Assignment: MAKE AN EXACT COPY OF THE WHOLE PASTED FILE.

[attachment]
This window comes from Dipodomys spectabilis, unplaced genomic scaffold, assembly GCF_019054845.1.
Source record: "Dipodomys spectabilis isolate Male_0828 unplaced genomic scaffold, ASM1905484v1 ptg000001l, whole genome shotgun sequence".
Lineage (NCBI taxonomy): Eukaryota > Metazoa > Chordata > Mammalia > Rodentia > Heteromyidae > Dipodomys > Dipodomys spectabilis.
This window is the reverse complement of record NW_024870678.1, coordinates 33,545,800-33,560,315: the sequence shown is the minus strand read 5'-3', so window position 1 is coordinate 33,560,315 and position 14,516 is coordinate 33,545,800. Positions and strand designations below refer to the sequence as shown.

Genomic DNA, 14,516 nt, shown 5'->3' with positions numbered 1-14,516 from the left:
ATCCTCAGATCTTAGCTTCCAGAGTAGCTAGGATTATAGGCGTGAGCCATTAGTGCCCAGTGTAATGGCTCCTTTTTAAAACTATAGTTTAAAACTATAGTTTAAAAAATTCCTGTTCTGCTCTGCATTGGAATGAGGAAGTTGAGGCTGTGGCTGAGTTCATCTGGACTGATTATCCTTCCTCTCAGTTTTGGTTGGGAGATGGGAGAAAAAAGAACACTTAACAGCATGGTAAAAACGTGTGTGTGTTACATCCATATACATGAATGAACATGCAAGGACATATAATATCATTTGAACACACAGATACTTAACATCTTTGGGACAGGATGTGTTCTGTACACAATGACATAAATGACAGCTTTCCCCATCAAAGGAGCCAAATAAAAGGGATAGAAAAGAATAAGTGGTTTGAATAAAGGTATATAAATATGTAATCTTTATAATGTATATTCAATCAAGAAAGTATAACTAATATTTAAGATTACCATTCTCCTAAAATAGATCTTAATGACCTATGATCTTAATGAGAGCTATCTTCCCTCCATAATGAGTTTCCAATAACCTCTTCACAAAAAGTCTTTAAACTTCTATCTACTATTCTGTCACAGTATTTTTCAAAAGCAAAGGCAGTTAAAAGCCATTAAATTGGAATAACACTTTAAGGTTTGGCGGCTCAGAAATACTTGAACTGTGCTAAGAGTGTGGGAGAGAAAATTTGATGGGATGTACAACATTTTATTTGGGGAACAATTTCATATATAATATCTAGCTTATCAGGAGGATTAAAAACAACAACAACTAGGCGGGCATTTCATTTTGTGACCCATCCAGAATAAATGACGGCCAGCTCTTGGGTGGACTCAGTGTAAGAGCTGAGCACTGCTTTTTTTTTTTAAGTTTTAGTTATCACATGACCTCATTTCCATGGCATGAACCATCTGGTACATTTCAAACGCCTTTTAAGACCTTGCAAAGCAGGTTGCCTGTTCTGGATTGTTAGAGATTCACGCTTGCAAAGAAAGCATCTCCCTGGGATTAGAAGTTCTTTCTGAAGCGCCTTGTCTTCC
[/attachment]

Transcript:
This window comes from Dipodomys spectabilis, unplaced genomic scaffold, assembly GCF_019054845.1.
Source record: "Dipodomys spectabilis isolate Male_0828 unplaced genomic scaffold, ASM1905484v1 ptg000001l, whole genome shotgun sequence".
Lineage (NCBI taxonomy): Eukaryota > Metazoa > Chordata > Mammalia > Rodentia > Heteromyidae > Dipodomys > Dipodomys spectabilis.
This window is the reverse complement of record NW_024870678.1, coordinates 33,545,800-33,560,315: the sequence shown is the minus strand read 5'-3', so window position 1 is coordinate 33,560,315 and position 14,516 is coordinate 33,545,800. Positions and strand designations below refer to the sequence as shown.

Genomic DNA, 14,516 nt, shown 5'->3' with positions numbered 1-14,516 from the left:
ATCCTCAGATCTTAGCTTCCAGAGTAGCTAGGATTATAGGCGTGAGCCATTAGTGCCCAGTGTAATGGCTCCTTTTTAAAACTATAGTTTAAAACTATAGTTTAAAAAATTCCTGTTCTGCTCTGCATTGGAATGAGGAAGTTGAGGCTGTGGCTGAGTTCATCTGGACTGATTATCCTTCCTCTCAGTTTTGGTTGGGAGATGGGAGAAAAAAGAACACTTAACAGCATGGTAAAAACGTGTGTGTGTTACATCCATATACATGAATGAACATGCAAGGACATATAATATCATTTGAACACACAGATACTTAACATCTTTGGGACAGGATGTGTTCTGTACACAATGACATAAATGACAGCTTTCCCCATCAAAGGAGCCAAATAAAAGGGATAGAAAAGAATAAGTGGTTTGAATAAAGGTATATAAATATGTAATCTTTATAATGTATATTCAATCAAGAAAGTATAACTAATATTTAAGATTACCATTCTCCTAAAATAGATCTTAATGACCTATGATCTTAATGAGAGCTATCTTCCCTCCATAATGAGTTTCCAATAACCTCTTCACAAAAAGTCTTTAAACTTCTATCTACTATTCTGTCACAGTATTTTTCAAAAGCAAAGGCAGTTAAAAGCCATTAAATTGGAATAACACTTTAAGGTTTGGCGGCTCAGAAATACTTGAACTGTGCTAAGAGTGTGGGAGAGAAAATTTGATGGGATGTACAACATTTTATTTGGGGAACAATTTCATATATAATATCTAGCTTATCAGGAGGATTAAAAACAACAACAACTAGGCGGGCATTTCATTTTGTGACCCATCCAGAATAAATGACGGCCAGCTCTTGGGTGGACTCAGTGTAAGAGCTGAGCACTGCTTTTTTTTTTTAAGTTTTAGTTATCACATGACCTCATTTCCATGGCATGAACCATCTGGTACATTTCAAACGCCTTTTAAGACCTTGCAAAGCAGGTTGCCTGTTCTGGATTGTTAGAGATTCACGCTTGCAAAGAAAGCATCTCCCTGGGATTAGAAGTTCTTTCTGAAGCGCCTTGTCTTCC